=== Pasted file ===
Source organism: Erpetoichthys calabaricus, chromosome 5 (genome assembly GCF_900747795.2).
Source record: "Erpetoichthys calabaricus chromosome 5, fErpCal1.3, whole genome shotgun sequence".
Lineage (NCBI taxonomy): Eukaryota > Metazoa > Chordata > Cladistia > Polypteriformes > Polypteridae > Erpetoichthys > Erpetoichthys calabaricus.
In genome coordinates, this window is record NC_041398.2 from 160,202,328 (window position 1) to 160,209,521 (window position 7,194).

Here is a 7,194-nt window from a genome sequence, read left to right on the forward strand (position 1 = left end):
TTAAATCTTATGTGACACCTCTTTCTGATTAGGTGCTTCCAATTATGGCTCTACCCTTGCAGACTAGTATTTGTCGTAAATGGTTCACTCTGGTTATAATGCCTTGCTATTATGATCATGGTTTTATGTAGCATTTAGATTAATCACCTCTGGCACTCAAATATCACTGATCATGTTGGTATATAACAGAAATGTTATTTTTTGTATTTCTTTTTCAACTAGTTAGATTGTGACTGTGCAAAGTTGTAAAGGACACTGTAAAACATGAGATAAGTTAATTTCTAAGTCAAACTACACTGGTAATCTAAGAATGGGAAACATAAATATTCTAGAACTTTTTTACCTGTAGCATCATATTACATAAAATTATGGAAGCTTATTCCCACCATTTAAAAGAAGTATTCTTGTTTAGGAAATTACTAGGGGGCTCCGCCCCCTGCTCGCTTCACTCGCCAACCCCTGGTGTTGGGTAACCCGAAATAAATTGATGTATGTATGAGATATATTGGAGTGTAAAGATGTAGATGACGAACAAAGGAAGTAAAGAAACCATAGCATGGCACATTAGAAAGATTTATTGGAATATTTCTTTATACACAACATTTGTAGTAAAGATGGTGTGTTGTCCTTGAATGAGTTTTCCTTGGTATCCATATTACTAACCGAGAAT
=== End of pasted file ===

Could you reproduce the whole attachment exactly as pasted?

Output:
Source organism: Erpetoichthys calabaricus, chromosome 5 (genome assembly GCF_900747795.2).
Source record: "Erpetoichthys calabaricus chromosome 5, fErpCal1.3, whole genome shotgun sequence".
Lineage (NCBI taxonomy): Eukaryota > Metazoa > Chordata > Cladistia > Polypteriformes > Polypteridae > Erpetoichthys > Erpetoichthys calabaricus.
In genome coordinates, this window is record NC_041398.2 from 160,202,328 (window position 1) to 160,209,521 (window position 7,194).

Here is a 7,194-nt window from a genome sequence, read left to right on the forward strand (position 1 = left end):
TTAAATCTTATGTGACACCTCTTTCTGATTAGGTGCTTCCAATTATGGCTCTACCCTTGCAGACTAGTATTTGTCGTAAATGGTTCACTCTGGTTATAATGCCTTGCTATTATGATCATGGTTTTATGTAGCATTTAGATTAATCACCTCTGGCACTCAAATATCACTGATCATGTTGGTATATAACAGAAATGTTATTTTTTGTATTTCTTTTTCAACTAGTTAGATTGTGACTGTGCAAAGTTGTAAAGGACACTGTAAAACATGAGATAAGTTAATTTCTAAGTCAAACTACACTGGTAATCTAAGAATGGGAAACATAAATATTCTAGAACTTTTTTACCTGTAGCATCATATTACATAAAATTATGGAAGCTTATTCCCACCATTTAAAAGAAGTATTCTTGTTTAGGAAATTACTAGGGGGCTCCGCCCCCTGCTCGCTTCACTCGCCAACCCCTGGTGTTGGGTAACCCGAAATAAATTGATGTATGTATGAGATATATTGGAGTGTAAAGATGTAGATGACGAACAAAGGAAGTAAAGAAACCATAGCATGGCACATTAGAAAGATTTATTGGAATATTTCTTTATACACAACATTTGTAGTAAAGATGGTGTGTTGTCCTTGAATGAGTTTTCCTTGGTATCCATATTACTAACCGAGAAT